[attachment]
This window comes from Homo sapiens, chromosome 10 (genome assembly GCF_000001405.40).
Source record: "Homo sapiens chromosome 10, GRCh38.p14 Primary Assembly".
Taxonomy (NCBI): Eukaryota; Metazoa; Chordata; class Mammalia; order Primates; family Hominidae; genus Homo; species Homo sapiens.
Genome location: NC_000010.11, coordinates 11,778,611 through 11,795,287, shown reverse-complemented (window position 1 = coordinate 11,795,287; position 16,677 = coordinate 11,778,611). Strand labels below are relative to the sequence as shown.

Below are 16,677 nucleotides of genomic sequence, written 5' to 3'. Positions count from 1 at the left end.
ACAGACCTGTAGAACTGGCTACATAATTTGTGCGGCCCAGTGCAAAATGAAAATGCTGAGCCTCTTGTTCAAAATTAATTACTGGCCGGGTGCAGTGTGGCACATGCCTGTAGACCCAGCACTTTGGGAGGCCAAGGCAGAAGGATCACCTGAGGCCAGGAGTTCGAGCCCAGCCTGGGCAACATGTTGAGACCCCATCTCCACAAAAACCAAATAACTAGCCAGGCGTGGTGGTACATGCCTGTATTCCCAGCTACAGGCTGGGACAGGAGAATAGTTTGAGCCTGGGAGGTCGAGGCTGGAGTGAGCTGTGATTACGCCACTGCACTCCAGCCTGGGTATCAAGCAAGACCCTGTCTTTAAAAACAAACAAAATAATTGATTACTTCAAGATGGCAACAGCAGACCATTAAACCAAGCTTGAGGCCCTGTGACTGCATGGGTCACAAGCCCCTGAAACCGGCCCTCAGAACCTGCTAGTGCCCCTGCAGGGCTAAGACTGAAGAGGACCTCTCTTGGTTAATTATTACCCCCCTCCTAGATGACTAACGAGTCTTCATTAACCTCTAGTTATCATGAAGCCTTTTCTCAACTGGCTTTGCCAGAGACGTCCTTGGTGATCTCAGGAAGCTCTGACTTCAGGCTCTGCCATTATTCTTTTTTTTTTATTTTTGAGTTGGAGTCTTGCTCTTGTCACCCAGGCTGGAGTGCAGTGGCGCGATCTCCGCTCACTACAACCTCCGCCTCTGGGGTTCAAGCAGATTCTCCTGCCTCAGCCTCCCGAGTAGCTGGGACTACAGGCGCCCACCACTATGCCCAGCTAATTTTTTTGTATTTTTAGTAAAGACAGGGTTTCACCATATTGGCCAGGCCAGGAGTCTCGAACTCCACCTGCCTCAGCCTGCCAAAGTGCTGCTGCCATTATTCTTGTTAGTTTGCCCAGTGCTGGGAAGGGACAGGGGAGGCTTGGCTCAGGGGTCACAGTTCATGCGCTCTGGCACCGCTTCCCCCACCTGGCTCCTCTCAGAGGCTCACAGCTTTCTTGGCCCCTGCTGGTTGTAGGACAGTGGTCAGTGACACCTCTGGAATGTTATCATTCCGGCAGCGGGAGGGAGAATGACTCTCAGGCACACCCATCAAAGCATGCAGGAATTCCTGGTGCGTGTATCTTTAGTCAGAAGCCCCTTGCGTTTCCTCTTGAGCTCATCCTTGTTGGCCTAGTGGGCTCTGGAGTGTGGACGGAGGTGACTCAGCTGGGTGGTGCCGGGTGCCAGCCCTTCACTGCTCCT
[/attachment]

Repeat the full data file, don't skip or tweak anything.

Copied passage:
This window comes from Homo sapiens, chromosome 10 (genome assembly GCF_000001405.40).
Source record: "Homo sapiens chromosome 10, GRCh38.p14 Primary Assembly".
Taxonomy (NCBI): Eukaryota; Metazoa; Chordata; class Mammalia; order Primates; family Hominidae; genus Homo; species Homo sapiens.
Genome location: NC_000010.11, coordinates 11,778,611 through 11,795,287, shown reverse-complemented (window position 1 = coordinate 11,795,287; position 16,677 = coordinate 11,778,611). Strand labels below are relative to the sequence as shown.

Below are 16,677 nucleotides of genomic sequence, written 5' to 3'. Positions count from 1 at the left end.
ACAGACCTGTAGAACTGGCTACATAATTTGTGCGGCCCAGTGCAAAATGAAAATGCTGAGCCTCTTGTTCAAAATTAATTACTGGCCGGGTGCAGTGTGGCACATGCCTGTAGACCCAGCACTTTGGGAGGCCAAGGCAGAAGGATCACCTGAGGCCAGGAGTTCGAGCCCAGCCTGGGCAACATGTTGAGACCCCATCTCCACAAAAACCAAATAACTAGCCAGGCGTGGTGGTACATGCCTGTATTCCCAGCTACAGGCTGGGACAGGAGAATAGTTTGAGCCTGGGAGGTCGAGGCTGGAGTGAGCTGTGATTACGCCACTGCACTCCAGCCTGGGTATCAAGCAAGACCCTGTCTTTAAAAACAAACAAAATAATTGATTACTTCAAGATGGCAACAGCAGACCATTAAACCAAGCTTGAGGCCCTGTGACTGCATGGGTCACAAGCCCCTGAAACCGGCCCTCAGAACCTGCTAGTGCCCCTGCAGGGCTAAGACTGAAGAGGACCTCTCTTGGTTAATTATTACCCCCCTCCTAGATGACTAACGAGTCTTCATTAACCTCTAGTTATCATGAAGCCTTTTCTCAACTGGCTTTGCCAGAGACGTCCTTGGTGATCTCAGGAAGCTCTGACTTCAGGCTCTGCCATTATTCTTTTTTTTTTATTTTTGAGTTGGAGTCTTGCTCTTGTCACCCAGGCTGGAGTGCAGTGGCGCGATCTCCGCTCACTACAACCTCCGCCTCTGGGGTTCAAGCAGATTCTCCTGCCTCAGCCTCCCGAGTAGCTGGGACTACAGGCGCCCACCACTATGCCCAGCTAATTTTTTTGTATTTTTAGTAAAGACAGGGTTTCACCATATTGGCCAGGCCAGGAGTCTCGAACTCCACCTGCCTCAGCCTGCCAAAGTGCTGCTGCCATTATTCTTGTTAGTTTGCCCAGTGCTGGGAAGGGACAGGGGAGGCTTGGCTCAGGGGTCACAGTTCATGCGCTCTGGCACCGCTTCCCCCACCTGGCTCCTCTCAGAGGCTCACAGCTTTCTTGGCCCCTGCTGGTTGTAGGACAGTGGTCAGTGACACCTCTGGAATGTTATCATTCCGGCAGCGGGAGGGAGAATGACTCTCAGGCACACCCATCAAAGCATGCAGGAATTCCTGGTGCGTGTATCTTTAGTCAGAAGCCCCTTGCGTTTCCTCTTGAGCTCATCCTTGTTGGCCTAGTGGGCTCTGGAGTGTGGACGGAGGTGACTCAGCTGGGTGGTGCCGGGTGCCAGCCCTTCACTGCTCCT